To the surprise of some, China’s top-grossing film of all time, “Wolf Warriors II,” has been better received in Hong Kong compared to previous Chinese propaganda movies. The film’s modest success in Hong Kong theaters comes despite its unabashedly patriotic content, of a kind which in the past was strongly rejected by residents of the former British colony.
“Wolf Warriors II” scored HK$2.6 million ($333,000) during its opening Sept. 7-10 weekend, putting it fourth among new releases. The weekend’s winners were “It,” with HK$3.97 million ($509,000), and “American Made,” which took $461,000. Also outranking “Wolf Warriors II” was “The Sinking City: Capsule Odyssey,” a dark comedy about the absurdity of the Hong Kong property market. It earned $448,000.
“Hong Kong audiences always show less interest in mainland Chinese films, particularly those revolving around a patriotic theme. Hong Kong audiences look for entertainment or stories they can identity with,” says Pierre Lam, a lecturer at Hong Kong Baptist University.
Nevertheless, “Wolf Warriors II” now has a 10-day cumulative of HK$5.3 million ($681,000). That is pitiful compared with its $860 million total in China. But it is nearly double the score of star-studded “The Founding of An Army,” which was directed by Hong Kong’s own Andrew Lau on behalf of mainland producers. It scored only HK$2.96 million ($379,000) following its Aug. 3 release.
In 2015, Tsui Hark’s “The Taking of the Tiger Mountain,” a remake of a play from China’s 1966-76 Cultural Revolution period, took less than HK$400,000 ($60,935), a figure so embarrassing that it was never officially publicized.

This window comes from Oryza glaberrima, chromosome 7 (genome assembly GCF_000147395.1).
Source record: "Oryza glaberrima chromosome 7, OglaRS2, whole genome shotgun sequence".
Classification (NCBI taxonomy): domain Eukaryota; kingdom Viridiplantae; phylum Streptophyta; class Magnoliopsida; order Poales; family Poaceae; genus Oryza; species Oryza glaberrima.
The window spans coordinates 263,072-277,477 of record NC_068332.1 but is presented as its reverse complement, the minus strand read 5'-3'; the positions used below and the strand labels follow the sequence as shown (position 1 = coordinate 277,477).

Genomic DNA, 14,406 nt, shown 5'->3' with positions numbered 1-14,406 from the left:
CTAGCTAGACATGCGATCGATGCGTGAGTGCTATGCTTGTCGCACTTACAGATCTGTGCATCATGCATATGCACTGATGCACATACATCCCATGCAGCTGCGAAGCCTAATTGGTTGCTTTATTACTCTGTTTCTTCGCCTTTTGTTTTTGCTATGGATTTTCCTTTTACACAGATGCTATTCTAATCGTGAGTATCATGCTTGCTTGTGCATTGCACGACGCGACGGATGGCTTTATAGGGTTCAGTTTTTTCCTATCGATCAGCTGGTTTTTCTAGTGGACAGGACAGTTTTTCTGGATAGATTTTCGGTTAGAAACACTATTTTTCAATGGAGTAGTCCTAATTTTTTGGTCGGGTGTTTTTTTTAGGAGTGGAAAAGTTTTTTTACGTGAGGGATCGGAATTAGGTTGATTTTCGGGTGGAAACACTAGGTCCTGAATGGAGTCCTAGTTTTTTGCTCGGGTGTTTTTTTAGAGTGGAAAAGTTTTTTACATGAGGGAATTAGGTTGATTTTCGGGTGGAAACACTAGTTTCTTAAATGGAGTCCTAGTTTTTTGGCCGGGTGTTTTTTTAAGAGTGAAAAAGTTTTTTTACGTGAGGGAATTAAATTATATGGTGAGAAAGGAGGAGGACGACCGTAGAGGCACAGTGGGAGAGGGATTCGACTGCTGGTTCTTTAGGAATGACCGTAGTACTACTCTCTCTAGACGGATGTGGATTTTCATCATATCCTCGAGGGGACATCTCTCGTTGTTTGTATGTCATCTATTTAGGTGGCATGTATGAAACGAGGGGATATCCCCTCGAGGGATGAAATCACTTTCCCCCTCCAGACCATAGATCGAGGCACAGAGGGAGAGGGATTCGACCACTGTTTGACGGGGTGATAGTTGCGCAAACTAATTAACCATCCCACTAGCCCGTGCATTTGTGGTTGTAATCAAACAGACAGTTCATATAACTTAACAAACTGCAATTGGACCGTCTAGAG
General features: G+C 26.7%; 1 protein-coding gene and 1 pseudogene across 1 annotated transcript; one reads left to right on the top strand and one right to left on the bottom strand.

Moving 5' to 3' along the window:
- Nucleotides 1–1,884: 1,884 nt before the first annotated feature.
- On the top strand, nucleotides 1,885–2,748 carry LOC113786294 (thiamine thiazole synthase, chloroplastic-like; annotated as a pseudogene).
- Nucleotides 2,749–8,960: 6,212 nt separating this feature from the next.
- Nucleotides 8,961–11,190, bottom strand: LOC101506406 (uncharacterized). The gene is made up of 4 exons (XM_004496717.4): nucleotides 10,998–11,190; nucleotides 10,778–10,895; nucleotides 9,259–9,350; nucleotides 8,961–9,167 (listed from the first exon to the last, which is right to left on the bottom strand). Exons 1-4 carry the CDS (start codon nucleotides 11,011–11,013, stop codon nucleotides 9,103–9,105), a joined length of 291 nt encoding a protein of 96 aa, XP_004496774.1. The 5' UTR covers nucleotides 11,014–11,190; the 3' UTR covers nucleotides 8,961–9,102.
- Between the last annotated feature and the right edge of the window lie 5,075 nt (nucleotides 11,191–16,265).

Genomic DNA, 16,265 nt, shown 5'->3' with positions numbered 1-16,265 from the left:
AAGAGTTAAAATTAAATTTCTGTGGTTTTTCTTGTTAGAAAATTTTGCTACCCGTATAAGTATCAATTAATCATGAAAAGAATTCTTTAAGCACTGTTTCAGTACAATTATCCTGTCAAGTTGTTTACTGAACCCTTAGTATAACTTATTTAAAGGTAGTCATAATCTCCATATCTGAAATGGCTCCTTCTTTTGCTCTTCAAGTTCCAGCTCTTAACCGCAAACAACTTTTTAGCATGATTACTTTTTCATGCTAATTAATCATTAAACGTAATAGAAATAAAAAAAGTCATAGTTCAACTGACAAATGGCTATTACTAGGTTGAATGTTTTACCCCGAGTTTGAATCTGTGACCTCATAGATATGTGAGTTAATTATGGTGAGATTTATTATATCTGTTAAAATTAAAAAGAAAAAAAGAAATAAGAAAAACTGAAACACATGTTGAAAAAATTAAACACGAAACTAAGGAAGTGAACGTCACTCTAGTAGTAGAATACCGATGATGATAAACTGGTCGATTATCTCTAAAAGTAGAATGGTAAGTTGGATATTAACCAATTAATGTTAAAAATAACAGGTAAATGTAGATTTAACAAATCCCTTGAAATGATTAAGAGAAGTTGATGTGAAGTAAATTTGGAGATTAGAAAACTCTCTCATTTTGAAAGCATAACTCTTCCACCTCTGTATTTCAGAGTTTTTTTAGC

“The case of ‘Wolf Warriors II’ is different, because it is propaganda dressed as entertainment,” says critic Freddie Wong. “The heroic patriotism portrayed in the film coincides with the rise of China as a global economic power. People buy into that thinking it is finally China’s turn to rule the world after over a century of attacks and humiliation by foreign powers.”
The Hong Kong audience may also be changing. Mainland authorities allow 150 people per day to emigrate to Hong Kong, and local government reports indicate that 900,000 mainland immigrants have made use of the so called one-way permits. These days there are also large numbers of mainlanders who come to Hong Kong to study.
“If 50,000 people went to see ‘Wolf Warriors II’ in Hong Kong, it could generate HK$6 million ($768,000) box office already,” Wong says. “There are others who are simply curious to find out for themselves why the film was so successful in China.”